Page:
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Steve Bennett on investing in direct property for the long term

Steve Bennett is Chief Executive Officer at Charter Hall Direct and was elected President of the Property Funds Association in April 2019. He oversees in excess of $6 billion of direct property investments.

 

GH: Which property sectors have been most and least adversely impacted by the pandemic?

SB: Most sectors have been impacted in some way if you look at it from a foot traffic or tenant usage view. Most adversely are the large discretionary shopping malls, which were hit by the lockdowns. Plus places like Melbourne office buildings where the State Government mandated people to work from home. And then the least adverse are assets such as Bunnings which in most parts of the country continued trading strongly through the pandemic, and industrial assets have been positively impacted. When people order things online, it doesn't just magically appear with click of a button. It comes out of a warehouse and goes onto a truck, and industrial logistics is a long-term trend and the pandemic has really speeded it up.

GH: Did Charter Hall make any lease adjustments, especially in the beginning around March and April?

SB: Not really. We've been fortunate in two main ways. The first is that the whole Charter Hall Group focusses on long WALE (Weighted Average Lease Expiry) properties as a thematic. So we haven't renegotiated any material leases that were up for expiry because they are pushed well into the future. And secondly, the Group focuses heavily on government and highly-rated corporates. These are financially-strong counterparts which don’t need special treatment.

Where we've had to be accommodative is for SMEs who were suffering financial hardship or stress. Under the Government's National Code of Conduct, SMEs were provided some rent relief to help our smaller tenants come through the other side. It’s in everyone's interest.

GH: Could you give an example of a type of tenancy and property where you relaxed the lease terms?

SB: If you think of a large premium-grade office tower, typically there's a coffee or a sandwich shop in the foyer. And when the foot fall through CBDs plummeted, we needed to help with the rent because everyone wants the amenity to stay there, particularly for the operators who were trading well and had always paid the rent. And in non-discretionary retail, such as in neighbourhood centres anchored by Woolworths or Coles, we’ve helped some of the smaller specialty stores although most of the food operators have traded well.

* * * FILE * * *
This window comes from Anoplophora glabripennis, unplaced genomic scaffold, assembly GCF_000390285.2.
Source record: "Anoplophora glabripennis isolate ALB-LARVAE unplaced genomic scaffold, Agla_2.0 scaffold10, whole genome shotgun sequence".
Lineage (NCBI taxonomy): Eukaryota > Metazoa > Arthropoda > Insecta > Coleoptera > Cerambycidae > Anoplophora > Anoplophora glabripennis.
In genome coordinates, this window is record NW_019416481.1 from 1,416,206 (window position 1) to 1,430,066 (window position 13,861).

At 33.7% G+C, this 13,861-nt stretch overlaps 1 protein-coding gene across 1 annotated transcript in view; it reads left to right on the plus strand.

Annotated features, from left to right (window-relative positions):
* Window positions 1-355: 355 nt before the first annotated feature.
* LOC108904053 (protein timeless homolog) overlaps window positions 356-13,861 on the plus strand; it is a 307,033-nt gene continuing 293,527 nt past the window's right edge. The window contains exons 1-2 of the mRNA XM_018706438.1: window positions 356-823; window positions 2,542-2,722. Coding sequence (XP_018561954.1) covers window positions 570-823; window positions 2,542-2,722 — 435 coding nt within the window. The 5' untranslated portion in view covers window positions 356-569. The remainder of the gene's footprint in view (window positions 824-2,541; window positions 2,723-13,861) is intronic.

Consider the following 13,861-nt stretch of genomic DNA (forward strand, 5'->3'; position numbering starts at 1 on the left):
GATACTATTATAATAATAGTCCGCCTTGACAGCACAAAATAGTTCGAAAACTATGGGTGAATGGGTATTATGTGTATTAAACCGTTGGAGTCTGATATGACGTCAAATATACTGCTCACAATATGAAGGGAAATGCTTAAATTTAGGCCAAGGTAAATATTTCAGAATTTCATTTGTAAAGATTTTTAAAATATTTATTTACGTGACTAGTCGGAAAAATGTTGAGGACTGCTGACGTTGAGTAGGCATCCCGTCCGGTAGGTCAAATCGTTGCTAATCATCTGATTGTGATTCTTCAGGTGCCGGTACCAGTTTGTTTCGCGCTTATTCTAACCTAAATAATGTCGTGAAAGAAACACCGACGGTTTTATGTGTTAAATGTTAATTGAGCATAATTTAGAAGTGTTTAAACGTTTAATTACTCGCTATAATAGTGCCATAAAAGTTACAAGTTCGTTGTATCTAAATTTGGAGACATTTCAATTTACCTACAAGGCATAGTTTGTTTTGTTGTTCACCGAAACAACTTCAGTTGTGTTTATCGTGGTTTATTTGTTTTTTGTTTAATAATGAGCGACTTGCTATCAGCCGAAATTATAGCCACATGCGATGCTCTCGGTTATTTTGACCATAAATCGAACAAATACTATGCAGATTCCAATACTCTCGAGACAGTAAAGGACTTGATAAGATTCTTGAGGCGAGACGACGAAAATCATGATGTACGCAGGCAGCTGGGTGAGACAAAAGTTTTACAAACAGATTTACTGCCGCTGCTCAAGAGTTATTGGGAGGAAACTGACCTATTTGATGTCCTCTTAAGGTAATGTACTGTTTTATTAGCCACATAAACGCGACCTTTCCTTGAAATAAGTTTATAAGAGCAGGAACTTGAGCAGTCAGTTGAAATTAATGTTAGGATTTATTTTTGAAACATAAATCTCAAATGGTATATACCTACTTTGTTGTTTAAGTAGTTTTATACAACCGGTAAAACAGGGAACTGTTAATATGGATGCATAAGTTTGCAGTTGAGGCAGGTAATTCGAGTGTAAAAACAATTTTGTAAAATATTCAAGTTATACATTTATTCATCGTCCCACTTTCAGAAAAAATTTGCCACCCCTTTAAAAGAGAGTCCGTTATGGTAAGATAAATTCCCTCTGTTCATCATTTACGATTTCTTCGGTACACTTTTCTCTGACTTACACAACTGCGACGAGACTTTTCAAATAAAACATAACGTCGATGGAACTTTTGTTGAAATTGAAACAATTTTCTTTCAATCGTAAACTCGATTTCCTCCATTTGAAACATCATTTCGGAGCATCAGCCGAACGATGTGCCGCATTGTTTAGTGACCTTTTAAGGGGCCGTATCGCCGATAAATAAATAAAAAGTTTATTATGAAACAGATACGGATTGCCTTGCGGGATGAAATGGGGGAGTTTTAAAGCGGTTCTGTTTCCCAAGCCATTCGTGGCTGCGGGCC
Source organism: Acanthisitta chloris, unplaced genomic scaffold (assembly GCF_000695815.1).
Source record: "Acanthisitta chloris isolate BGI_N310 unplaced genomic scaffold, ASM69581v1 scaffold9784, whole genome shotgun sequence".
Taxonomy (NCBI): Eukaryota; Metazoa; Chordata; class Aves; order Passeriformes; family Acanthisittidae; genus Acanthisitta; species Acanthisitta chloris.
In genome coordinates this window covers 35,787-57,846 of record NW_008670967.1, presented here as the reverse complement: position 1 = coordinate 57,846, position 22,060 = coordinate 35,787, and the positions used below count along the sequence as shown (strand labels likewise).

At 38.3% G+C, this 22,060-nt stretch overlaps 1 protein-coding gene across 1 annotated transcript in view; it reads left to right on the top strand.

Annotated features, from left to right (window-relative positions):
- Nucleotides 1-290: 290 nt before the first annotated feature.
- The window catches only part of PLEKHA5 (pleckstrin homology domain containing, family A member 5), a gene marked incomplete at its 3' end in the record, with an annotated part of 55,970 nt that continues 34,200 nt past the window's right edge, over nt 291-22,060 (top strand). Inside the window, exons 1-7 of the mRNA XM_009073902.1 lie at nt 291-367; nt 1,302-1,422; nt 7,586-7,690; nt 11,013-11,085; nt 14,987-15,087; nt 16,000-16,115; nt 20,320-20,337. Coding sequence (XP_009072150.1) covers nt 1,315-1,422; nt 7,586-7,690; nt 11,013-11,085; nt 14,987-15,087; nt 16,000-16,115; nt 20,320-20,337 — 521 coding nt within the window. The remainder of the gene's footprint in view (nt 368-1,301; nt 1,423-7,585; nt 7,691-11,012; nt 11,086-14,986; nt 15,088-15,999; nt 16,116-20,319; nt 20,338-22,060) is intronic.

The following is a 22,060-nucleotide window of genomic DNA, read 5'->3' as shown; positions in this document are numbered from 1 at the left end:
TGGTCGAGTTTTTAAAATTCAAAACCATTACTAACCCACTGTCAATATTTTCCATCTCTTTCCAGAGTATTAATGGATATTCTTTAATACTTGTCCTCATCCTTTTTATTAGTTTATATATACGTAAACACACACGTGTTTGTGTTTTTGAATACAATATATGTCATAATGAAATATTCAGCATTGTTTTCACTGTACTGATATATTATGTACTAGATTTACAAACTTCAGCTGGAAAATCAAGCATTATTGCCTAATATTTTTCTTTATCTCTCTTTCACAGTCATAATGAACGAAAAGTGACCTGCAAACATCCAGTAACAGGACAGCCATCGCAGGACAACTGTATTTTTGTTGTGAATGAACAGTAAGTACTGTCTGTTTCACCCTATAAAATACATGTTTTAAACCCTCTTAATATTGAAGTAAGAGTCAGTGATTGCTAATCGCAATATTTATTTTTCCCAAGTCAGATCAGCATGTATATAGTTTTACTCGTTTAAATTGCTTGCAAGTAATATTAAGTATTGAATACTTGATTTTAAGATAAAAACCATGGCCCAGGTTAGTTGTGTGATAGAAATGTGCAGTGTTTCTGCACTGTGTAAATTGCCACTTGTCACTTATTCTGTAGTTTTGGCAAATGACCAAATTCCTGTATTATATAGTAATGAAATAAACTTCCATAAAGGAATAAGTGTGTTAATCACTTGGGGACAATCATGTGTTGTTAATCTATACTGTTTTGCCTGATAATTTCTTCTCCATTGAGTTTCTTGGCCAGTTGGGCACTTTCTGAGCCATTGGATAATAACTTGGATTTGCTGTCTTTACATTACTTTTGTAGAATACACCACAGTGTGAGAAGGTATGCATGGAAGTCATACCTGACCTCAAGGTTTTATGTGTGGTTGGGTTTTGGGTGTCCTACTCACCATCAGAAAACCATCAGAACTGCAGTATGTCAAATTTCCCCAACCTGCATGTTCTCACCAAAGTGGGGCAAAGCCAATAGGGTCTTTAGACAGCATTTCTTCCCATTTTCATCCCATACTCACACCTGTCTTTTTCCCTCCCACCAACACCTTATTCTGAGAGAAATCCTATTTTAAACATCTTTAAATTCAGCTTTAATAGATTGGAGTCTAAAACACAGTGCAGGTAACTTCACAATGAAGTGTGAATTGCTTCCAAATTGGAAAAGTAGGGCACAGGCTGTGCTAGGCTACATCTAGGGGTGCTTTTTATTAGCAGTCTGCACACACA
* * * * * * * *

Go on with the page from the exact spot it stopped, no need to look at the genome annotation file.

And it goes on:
GH: Many of our readers will be familiar with residential leases, but can you highlight some ways a commercial lease normally varies from a residential lease?

SB: There are three big differences. First, the length of the lease. Most residential leases are six to 12 months, while we have leases to governments and major corporates such as Woolworths and Coles for up to 20 years. Our office fund’s average lease term is eight years and industrial fund is over 10 years. The second is the income yield. Most of our funds are paying somewhere between 5.5% to 6.5% per annum income whereas if you're getting 2.5% to 3% in residential, you're doing well. Plus commercial leases are typically net leases where the tenant is responsible for all the costs. So the return is after all those costs are paid whereas in residential, the landlord has to cover body corporate fees, sinking funds and agents fees, and that’s just the start.

GH: Tell me about it, I should sell my investment apartment this afternoon.

SB: Exactly. There's a place for residential in some portfolios but commercial property stacks up well for investors who want diversification and to avoid the hassle of a single, short-term leased residential asset.

GH: Across the many property sectors you cover, where do you see the best opportunities?

SB: The best opportunities, and we're hearing this from institutional investors globally, are the long lease assets with some type of a monopolistic feature, such as a long lease Bunnings in a great metro location. They are well bid by almost everyone from high net worths to institutional managers. And a long lease asset regardless of the sector with a very strong tenant will continue to do well. For example, we own a new office building at Macquarie Park with a 10-year lease to the New South Wales Government and it's throwing off 5.5% income. In a world where interest rates are close to zero or negative in real terms, it’s easy to see why that style of property is popular. As the chart below shows, the yields spread between commercial real estate and government bonds is wider than ever.

GH: Where is that office asset held?

SB: That one is in our Direct PFA Office Fund, open to SMSFs and high net worth investors.

GH: What are your expectations on the medium- to long-term consequences of working from home changing the city office market?

SB: We think there are huge advantages in working in an office for collaboration, risk management, providing experience and guidance to younger team members, networking, and obviously the amenity that you get in a CBD location. Having said that, the trend to working from home has been bubbling away for a long time. So, it's undoubted that home will form part of the way we work in future. We believe businesses will provide additional flexibility, so staff might work for a day or two a week at home.